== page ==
ATSC-HD is what you are thinking about. NTSC can send 1080i/720p, but would eat up a lot of Bandwidth Spectrum. ATSC-SD is just 480i, not High Definition.

ktkelly 03-30-2008 08:16 PM

Quote:

Originally Posted by jerryh3 (Post 112282)
What is the OTA resolution compared to cable/satellite? It thought all three supported 1080i/720p.


Both cable and satellite companies use a compression method so the resolution is NOT a full 720/1080 signal. Close but no cigar....:yes:



http://en.wikipedia.org/wiki/NTSC

http://en.wikipedia.org/wiki/ATSC_Standards





FWIW:

A NTSC (analog) tuner will not receive and decode digital signal.

chris75 03-30-2008 08:38 PM

Quote:

Originally Posted by gregzoll (Post 112261)
You do realize, that the OP, just needs to correct the wiring on the one that he has most likely, and if needed, can add an amp. Besides, if anything, who wants to climb up a mast, or pay to have someone do it for you, when most companies have Basic CATV service for under $20.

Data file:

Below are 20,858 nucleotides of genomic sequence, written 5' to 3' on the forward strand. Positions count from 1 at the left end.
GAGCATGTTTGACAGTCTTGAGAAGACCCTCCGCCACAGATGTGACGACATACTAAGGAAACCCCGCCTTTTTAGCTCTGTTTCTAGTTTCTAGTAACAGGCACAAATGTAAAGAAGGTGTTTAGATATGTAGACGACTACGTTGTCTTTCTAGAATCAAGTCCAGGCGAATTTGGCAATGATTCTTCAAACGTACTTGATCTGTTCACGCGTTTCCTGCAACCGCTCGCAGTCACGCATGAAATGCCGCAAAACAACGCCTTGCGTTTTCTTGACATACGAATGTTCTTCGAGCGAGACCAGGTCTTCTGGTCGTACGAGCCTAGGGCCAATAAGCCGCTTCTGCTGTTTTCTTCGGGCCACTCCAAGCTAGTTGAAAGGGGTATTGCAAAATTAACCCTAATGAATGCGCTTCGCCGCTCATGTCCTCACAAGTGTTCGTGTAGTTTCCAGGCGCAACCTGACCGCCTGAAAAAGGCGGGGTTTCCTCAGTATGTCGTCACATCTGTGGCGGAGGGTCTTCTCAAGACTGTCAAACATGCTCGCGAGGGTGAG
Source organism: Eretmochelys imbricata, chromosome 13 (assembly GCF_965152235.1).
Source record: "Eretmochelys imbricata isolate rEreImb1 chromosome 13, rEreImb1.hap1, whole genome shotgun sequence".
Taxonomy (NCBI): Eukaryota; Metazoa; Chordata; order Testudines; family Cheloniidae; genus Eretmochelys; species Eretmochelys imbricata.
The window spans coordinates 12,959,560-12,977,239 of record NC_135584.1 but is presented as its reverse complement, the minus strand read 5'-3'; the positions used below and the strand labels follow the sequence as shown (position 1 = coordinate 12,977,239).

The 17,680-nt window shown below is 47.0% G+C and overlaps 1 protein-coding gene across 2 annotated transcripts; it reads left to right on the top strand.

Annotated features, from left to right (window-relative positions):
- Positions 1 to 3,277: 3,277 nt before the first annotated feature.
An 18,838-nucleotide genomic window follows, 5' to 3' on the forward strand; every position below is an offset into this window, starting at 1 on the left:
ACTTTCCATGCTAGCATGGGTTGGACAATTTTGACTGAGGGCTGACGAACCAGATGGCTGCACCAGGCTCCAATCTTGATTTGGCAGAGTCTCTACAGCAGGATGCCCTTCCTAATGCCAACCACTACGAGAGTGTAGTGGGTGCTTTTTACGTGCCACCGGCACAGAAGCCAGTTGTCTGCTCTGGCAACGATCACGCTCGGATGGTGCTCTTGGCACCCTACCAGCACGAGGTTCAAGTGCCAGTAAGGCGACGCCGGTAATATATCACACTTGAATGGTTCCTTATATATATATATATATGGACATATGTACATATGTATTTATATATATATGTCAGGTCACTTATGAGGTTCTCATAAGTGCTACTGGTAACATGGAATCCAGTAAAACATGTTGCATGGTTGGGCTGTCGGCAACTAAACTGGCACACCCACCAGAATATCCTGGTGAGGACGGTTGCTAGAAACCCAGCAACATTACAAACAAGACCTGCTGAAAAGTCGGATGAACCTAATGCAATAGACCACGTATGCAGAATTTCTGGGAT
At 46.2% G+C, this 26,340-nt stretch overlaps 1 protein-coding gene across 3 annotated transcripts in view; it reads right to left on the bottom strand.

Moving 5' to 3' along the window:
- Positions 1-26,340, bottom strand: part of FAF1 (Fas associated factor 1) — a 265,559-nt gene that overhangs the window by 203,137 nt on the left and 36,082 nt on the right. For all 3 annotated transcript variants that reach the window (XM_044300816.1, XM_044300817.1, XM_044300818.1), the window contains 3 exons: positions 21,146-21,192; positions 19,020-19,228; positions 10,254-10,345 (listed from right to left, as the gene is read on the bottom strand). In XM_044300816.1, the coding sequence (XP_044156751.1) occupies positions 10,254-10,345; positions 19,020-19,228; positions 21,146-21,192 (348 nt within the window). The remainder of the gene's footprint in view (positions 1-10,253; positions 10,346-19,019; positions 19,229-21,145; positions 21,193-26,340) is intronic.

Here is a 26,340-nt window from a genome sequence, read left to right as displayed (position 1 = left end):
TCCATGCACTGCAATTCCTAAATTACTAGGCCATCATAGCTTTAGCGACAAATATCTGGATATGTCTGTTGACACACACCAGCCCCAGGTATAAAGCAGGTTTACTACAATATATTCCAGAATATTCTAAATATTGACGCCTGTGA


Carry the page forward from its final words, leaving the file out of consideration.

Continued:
Why pay 20 bucks every month when you can get tv for free?

mcvane 05-07-2008 12:03 PM

update - antenna hooked up now
 
Hi All.

I was the original poster to this thread and now the antenna is hooked up!

Basically, I realized that the previous owner taped over the 2 cables that come down from the antenna that is very very tall. One is the cable wire and one appears to be a grounding cable? (correct me if I'm wrong).

Anyways, I hooked it into a line that feeds into my bedroom and voila! I have at least 20 channels that are either crystal clear or decently clear. As another poster said "Why pay for it when it's free?"

I am in Canada and I am not even sure if the Feb 2009 elimination of analogue lines applies. I do get some US channels, but most of the prime time programs are simulcasted on the US/Canadian channels anyways, so that's not a problem for me.